The NBS Archives are open to the public at the following times:
Tuesday, Wednesday and Thursday
9 a.m. to 12 noon / 12:45 p.m. to 3 p.m.
The Archives are closed to the public in July, August and September.
The Archives will be closed from 20 Mar 2020 until further notice.
Poštová sporiteľňa, Bratislava
The declaration of Slovak autonomy on 6 October 1938 enabled the Slovak banking sector to fill in the structural gaps of the credit system in Slovakia. Poštová sporiteľňa (Postal Savings Bank) was one of the additional central financial institutions whose mission of was the intermediation of both cash and non-cash payments. The first step towards its establishment was the opening of a special operation office of Poštová sporiteľňa, Prague, in Martin on 1 December 1938. Initially, this office performed only a limited range of functions. It managed cheque accounts for tax offices in Slovakia and gradually formed work sections for receiving and processing mail from post offices and opening cheque accounts.
After the establishment of the Slovak Republic in 1939, the office was made independent within the meaning of Government Regulation No 37/1939 and its headquarters was moved to Bratislava. By the above government regulation, Poštová sporiteľňa in Bratislava was defined with an analogical scope of activities to those that Poštová sporiteľňa had in Prague. A final definition of the scope of operation of Poštová sporiteľňa was laid down by Act No 55/1944. Based on that Act the office became a public financial institution operating for the entire territory of the state, while its share capital consisted of a state deposit of 30 million Slovak crowns (Ks). Poštová sporiteľňa was a legal entity but the state guaranteed the money and other values entrusted to it. Its core business activities included cheque services, saving services and other banking services such as the provision of loans, securities trading, deposit services and the like. It also provided services of a financial nature for the state, courts and other public institutions.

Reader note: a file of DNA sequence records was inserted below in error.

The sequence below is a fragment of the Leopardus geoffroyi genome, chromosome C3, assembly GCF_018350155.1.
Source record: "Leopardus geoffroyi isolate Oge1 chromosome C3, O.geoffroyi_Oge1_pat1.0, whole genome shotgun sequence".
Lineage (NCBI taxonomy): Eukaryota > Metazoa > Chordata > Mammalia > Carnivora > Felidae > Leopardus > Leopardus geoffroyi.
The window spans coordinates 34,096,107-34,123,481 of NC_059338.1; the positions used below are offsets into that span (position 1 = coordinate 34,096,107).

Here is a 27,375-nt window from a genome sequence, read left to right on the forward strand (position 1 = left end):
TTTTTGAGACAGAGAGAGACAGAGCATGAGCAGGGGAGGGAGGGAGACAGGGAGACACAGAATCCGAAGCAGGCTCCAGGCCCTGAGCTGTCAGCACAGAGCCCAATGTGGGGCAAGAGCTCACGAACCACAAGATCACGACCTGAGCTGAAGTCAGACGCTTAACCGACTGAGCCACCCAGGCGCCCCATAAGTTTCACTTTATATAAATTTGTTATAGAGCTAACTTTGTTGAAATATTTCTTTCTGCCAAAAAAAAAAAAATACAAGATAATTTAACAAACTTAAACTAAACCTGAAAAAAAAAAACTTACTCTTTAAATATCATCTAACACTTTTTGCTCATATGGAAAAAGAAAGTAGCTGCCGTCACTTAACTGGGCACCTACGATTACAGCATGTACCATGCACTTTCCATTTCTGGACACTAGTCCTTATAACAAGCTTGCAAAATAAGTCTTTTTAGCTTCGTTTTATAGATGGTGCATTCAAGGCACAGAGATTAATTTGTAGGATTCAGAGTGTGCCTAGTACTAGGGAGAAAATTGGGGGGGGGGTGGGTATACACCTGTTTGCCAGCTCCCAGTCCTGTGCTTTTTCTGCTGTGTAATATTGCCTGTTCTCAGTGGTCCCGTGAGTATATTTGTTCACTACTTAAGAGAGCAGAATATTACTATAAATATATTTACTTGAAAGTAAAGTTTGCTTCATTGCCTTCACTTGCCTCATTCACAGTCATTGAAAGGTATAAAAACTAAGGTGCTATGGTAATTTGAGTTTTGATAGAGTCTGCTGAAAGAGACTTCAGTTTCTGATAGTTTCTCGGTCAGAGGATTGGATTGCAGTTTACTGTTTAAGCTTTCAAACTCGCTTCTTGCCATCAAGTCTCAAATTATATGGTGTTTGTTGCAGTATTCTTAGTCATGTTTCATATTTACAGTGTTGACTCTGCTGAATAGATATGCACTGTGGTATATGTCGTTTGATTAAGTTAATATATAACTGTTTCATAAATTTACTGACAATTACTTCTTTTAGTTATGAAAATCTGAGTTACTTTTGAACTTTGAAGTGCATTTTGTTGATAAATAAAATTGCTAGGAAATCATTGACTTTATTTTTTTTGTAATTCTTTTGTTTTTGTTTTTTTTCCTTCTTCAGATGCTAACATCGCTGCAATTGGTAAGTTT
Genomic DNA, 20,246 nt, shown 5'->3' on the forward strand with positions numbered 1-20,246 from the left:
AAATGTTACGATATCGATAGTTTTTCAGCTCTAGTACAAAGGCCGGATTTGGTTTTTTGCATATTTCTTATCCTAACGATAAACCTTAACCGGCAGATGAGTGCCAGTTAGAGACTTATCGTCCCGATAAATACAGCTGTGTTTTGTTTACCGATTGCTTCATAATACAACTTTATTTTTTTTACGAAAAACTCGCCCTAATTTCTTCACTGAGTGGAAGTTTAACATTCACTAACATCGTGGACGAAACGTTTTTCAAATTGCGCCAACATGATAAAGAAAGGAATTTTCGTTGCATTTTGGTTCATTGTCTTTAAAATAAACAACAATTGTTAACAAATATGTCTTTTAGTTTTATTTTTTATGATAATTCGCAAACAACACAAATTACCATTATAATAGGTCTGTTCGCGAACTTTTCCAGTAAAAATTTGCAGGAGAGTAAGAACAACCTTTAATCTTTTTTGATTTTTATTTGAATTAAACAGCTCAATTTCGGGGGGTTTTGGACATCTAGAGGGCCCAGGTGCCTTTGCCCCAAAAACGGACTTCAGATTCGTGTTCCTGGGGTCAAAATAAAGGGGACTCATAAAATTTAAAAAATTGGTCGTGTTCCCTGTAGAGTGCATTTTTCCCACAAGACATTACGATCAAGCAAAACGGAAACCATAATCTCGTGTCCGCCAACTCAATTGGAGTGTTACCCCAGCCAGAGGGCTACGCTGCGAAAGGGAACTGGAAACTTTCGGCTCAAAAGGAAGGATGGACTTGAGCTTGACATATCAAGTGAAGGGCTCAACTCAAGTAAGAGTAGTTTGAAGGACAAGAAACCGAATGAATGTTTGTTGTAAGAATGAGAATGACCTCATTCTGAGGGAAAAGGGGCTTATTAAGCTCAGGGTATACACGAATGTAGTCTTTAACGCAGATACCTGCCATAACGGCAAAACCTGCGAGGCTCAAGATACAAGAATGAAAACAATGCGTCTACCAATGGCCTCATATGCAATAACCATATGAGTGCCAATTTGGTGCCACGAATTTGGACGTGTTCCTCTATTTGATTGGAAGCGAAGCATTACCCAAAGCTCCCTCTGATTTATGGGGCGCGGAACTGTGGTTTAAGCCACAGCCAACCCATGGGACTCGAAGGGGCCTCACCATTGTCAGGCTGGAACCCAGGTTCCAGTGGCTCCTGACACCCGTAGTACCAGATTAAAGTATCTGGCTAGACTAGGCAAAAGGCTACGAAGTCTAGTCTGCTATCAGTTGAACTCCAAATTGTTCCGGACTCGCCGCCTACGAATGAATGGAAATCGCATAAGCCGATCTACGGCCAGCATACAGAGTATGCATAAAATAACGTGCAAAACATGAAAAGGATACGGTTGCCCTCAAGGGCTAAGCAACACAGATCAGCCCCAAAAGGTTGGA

Another sign of Poštová sporiteľňa’s close relationship with the state administration was the fact that it managed a central account for the central state Treasury which was daily credited with the cheque account balances of individual sectors of state administration. In 1940 – 1945, the foreign payment department became very important as Poštová sporiteľňa was entrusted with paying the savings of Slovak workers working in Germany. By Government Regulation No 145/1943 the bank was charged with the task of liquidation of all vouchers from the Slovak-German clearing.
It differed from other financial institutions mainly by the fact that its collection and pay points were post offices, which meant a close relationship with Slovenská pošta (Slovak Post). The savings service for the public was renewed as of 1 July 1940 and given its convenience – the large network of post offices – it expanded rapidly among the public. At the end of 1945, Poštová sporiteľňa administered deposits in savings books amounting to 1.7 million Czechoslovak crowns (Kcs), with deposits on cheque accounts amounting to Kcs 7.629 million. The administrative agenda of Poštová sporiteľňa was within the competence of the postal department of the Ministry of Transport and Public Works, however the control over its operation was maintained by the Ministry of Finance. From 1940, the administrative body of Poštová sporiteľňa was a temporary administrative commission headed by Alexander Hrnčár, which was replaced in 1944 by an administrative board. The General Director was responsible for direct administration of Poštová sporiteľňa and between 1939 and 1948 this function was performed by Štefan Mazák.